The term “sick building syndrome” (SBS) describes a wide range of disease symptoms experienced by building occupants. These symptoms appear to be linked to time spent in a building, but no specific illness or cause can be identified. The causes of Sick Building Syndrome can be ascribed to insufficient ventilation, chemical contaminants, along with biological pollutants. Biological pollutants such as bacteria, pollen, molds, and viruses cause symptoms of SBS.
There is also a gender disparity in reporting rates of sick building syndrome, given that, women report more symptoms than men. Women have a more reactive immune mechanism and are more susceptible to mucosal dryness. What’s more, women are more exposed to indoor environmental factors, since they have a desk bound job, while men may often have jobs outside of offices.
What Are The Causes of Sick Building Syndrome?
The precise causes and etiological factors of sick building syndrome remain unknown; however, the following are significant contributing factors for the condition:
- Faulty ventilation, heating and air conditioning systems.
- Pollutants released by out-gassing certain building materials, molds and volatile organic materials.
- Inadequate expulsion and ventilation of ozone, light industrial solvents, or an insufficiency of fresh-air intake and air filtration.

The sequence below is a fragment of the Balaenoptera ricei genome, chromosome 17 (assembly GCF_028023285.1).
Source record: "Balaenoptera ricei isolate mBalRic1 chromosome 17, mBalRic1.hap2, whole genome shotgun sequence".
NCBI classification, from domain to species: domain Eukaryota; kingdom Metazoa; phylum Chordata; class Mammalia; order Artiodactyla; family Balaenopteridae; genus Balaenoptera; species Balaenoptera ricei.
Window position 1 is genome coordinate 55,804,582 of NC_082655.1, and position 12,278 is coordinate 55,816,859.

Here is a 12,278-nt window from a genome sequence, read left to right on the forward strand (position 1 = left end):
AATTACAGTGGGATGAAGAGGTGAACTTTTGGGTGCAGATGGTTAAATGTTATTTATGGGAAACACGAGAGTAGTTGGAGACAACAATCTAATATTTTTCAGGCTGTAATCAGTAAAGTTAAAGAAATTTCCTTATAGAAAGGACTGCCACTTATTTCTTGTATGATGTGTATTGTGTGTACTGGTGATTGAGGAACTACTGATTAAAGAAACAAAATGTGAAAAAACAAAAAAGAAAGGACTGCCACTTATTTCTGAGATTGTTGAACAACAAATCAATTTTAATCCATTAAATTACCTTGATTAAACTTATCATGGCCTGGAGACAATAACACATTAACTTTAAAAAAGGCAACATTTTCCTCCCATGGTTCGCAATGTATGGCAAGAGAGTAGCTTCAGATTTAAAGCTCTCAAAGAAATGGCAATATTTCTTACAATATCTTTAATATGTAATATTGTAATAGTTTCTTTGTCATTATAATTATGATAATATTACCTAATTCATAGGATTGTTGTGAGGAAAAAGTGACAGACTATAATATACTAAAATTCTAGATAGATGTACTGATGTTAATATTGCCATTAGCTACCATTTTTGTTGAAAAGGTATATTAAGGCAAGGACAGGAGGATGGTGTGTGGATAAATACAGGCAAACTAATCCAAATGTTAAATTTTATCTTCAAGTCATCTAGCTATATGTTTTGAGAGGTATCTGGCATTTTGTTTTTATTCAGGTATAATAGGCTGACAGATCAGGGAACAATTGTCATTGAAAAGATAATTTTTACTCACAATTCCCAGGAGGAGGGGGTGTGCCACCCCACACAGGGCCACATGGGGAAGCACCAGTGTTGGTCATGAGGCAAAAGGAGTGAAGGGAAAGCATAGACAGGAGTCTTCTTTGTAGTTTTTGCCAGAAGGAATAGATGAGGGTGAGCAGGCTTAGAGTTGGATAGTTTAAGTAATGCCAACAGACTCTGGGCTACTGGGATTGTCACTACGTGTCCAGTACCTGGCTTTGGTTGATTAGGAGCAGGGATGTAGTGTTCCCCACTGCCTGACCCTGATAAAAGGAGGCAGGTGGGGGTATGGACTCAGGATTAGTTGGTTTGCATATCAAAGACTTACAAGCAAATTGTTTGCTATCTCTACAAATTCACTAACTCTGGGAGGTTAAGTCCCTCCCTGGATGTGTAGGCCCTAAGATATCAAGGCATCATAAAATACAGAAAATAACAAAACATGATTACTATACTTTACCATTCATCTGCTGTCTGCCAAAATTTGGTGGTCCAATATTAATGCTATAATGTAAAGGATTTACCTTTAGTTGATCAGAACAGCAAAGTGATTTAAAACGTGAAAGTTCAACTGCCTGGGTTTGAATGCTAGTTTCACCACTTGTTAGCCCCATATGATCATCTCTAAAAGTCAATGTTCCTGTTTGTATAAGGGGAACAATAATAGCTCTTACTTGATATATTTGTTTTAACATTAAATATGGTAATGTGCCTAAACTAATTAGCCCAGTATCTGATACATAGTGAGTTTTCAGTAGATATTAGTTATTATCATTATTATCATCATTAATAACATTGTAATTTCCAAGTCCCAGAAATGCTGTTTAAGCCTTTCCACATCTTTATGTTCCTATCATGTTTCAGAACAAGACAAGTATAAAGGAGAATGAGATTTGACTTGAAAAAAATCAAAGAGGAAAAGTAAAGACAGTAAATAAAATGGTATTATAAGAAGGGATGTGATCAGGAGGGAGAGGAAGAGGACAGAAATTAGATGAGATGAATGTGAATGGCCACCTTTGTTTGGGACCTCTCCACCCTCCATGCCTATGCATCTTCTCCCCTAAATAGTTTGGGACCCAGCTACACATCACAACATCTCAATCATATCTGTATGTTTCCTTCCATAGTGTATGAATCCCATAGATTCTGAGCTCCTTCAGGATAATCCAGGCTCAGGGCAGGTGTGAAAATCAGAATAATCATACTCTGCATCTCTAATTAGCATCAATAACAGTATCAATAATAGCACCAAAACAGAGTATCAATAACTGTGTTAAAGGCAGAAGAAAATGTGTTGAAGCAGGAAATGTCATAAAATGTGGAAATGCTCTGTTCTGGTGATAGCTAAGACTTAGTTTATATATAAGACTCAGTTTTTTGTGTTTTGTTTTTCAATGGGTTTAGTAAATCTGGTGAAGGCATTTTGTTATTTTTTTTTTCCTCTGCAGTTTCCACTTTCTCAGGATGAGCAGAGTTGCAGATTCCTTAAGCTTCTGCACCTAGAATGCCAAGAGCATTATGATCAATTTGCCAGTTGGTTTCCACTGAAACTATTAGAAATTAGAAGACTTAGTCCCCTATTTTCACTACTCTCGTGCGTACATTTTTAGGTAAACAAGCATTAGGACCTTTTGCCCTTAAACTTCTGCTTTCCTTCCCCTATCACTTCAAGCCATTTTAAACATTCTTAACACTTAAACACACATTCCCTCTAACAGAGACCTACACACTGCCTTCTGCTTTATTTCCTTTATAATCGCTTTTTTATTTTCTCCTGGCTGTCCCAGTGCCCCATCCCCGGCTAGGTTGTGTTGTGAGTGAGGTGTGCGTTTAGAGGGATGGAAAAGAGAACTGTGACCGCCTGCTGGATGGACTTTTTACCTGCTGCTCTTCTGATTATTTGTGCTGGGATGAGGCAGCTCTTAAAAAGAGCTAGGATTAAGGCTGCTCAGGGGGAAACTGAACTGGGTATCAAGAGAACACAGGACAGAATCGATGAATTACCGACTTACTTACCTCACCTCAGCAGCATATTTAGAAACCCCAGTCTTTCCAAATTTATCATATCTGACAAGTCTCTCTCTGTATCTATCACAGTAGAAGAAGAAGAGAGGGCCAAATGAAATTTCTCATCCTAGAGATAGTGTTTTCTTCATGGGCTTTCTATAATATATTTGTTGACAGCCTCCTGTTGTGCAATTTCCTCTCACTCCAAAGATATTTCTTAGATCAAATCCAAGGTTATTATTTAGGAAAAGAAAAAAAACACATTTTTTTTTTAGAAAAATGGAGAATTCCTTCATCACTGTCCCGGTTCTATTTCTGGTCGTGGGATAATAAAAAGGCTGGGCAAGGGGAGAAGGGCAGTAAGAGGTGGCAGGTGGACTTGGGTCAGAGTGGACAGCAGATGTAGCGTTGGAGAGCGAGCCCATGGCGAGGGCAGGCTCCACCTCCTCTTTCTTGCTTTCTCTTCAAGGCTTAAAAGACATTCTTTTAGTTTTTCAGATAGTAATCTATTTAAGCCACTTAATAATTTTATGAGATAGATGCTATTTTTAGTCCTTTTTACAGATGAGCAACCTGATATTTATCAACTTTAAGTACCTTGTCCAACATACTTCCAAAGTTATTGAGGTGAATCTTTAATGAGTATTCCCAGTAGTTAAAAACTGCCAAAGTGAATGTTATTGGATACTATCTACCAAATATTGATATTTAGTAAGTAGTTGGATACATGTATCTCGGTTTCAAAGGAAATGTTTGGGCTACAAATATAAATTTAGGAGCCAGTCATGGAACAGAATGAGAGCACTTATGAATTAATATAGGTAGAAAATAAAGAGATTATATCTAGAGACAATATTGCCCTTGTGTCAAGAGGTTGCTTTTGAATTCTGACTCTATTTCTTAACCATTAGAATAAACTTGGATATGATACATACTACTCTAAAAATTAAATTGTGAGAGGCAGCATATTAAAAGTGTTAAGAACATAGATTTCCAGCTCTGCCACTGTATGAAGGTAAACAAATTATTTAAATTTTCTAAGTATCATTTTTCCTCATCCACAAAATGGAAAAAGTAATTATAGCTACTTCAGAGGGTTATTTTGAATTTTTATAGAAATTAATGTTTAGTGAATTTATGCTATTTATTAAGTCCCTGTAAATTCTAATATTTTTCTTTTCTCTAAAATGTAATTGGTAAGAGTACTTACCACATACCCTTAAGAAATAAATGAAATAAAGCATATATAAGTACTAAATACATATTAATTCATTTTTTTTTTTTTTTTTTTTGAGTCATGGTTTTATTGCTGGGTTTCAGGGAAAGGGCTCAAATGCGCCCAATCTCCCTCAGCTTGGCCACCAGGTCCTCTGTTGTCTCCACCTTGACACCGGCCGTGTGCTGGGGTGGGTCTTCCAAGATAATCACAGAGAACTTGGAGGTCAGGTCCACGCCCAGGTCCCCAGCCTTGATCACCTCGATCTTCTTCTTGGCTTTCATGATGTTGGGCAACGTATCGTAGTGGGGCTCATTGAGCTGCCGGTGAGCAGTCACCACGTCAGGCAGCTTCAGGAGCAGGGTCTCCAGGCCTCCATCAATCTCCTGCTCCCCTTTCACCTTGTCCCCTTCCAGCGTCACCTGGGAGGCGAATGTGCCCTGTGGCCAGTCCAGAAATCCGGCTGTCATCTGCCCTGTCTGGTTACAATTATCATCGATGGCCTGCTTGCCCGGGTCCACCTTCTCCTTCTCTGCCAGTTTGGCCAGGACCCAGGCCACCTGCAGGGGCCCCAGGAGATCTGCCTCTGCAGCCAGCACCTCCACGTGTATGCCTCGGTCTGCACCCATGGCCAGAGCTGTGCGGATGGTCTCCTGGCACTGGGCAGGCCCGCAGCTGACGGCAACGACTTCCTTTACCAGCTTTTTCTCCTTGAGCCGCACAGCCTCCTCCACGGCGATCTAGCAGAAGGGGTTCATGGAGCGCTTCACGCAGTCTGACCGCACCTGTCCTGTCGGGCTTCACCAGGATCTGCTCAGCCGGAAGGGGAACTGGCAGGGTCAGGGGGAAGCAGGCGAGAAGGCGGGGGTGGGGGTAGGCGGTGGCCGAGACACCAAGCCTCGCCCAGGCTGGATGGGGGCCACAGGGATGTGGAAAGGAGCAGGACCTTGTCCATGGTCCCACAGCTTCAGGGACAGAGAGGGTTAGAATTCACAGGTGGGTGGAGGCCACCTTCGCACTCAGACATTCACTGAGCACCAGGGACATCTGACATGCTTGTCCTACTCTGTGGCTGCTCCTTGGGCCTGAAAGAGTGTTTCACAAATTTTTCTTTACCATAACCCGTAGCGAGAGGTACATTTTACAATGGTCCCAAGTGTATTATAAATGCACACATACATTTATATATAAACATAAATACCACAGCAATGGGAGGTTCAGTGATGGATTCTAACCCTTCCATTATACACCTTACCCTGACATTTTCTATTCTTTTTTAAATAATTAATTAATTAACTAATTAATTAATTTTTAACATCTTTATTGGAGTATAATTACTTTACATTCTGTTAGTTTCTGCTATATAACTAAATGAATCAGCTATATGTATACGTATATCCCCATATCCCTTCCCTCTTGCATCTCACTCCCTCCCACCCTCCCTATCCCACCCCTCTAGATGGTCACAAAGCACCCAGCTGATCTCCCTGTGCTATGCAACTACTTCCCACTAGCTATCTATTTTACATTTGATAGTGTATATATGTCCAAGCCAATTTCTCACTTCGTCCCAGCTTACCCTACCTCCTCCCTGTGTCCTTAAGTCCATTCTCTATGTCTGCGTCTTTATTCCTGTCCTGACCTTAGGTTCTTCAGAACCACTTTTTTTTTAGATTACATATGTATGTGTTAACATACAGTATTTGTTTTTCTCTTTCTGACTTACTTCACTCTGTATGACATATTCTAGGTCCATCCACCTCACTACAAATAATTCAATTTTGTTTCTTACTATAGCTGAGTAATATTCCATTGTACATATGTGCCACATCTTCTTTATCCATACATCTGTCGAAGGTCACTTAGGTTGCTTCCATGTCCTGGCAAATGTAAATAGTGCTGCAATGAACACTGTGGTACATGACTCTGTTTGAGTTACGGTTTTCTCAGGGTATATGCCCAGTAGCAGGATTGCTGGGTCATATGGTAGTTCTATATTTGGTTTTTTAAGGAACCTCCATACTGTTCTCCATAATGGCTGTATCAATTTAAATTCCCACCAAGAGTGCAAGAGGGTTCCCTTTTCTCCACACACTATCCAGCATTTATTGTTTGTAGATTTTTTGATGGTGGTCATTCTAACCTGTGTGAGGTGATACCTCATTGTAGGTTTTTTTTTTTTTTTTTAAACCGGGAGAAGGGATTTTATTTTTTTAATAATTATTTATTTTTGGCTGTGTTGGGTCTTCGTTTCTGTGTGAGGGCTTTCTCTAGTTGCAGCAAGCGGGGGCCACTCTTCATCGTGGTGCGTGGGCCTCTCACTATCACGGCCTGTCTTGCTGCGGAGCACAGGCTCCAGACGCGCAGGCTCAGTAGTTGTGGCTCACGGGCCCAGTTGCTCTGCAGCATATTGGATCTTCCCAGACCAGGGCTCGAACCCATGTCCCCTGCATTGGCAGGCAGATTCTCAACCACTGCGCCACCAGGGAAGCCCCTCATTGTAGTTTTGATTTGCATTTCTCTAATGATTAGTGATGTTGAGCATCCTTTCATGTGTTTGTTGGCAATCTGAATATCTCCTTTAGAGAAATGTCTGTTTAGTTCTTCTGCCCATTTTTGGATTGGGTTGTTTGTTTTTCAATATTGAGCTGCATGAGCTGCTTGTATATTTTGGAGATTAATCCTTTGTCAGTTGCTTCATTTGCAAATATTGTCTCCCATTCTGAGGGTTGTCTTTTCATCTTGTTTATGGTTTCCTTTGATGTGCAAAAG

- Inadequate temperature and humidity
- Poor lighting
- Chemical pollutants and toxins from out-of-doors sources like: exhausts and fumes from vehicles, plumbing vents, and exhausts from the building, like, bathrooms and kitchens; indoor sources like: copy machines, adhesives, chemicals, cleaning solvents, carpeting, upholstery and etc.
- Tobacco smoke and burning products from fireplaces, stoves and unvented space heaters are also important sources of chemical pollutants.
- Bacteria, pollen, viruses, fungus, and molds are significant biological contaminants. These biological pollutants tend to breed and proliferate in pooled water that may have built up in drain pans, humidifiers, or where water has accumulated on carpets, ceiling tiles, and insulation.
ABOUT SICK BUILDING SYNDROME…
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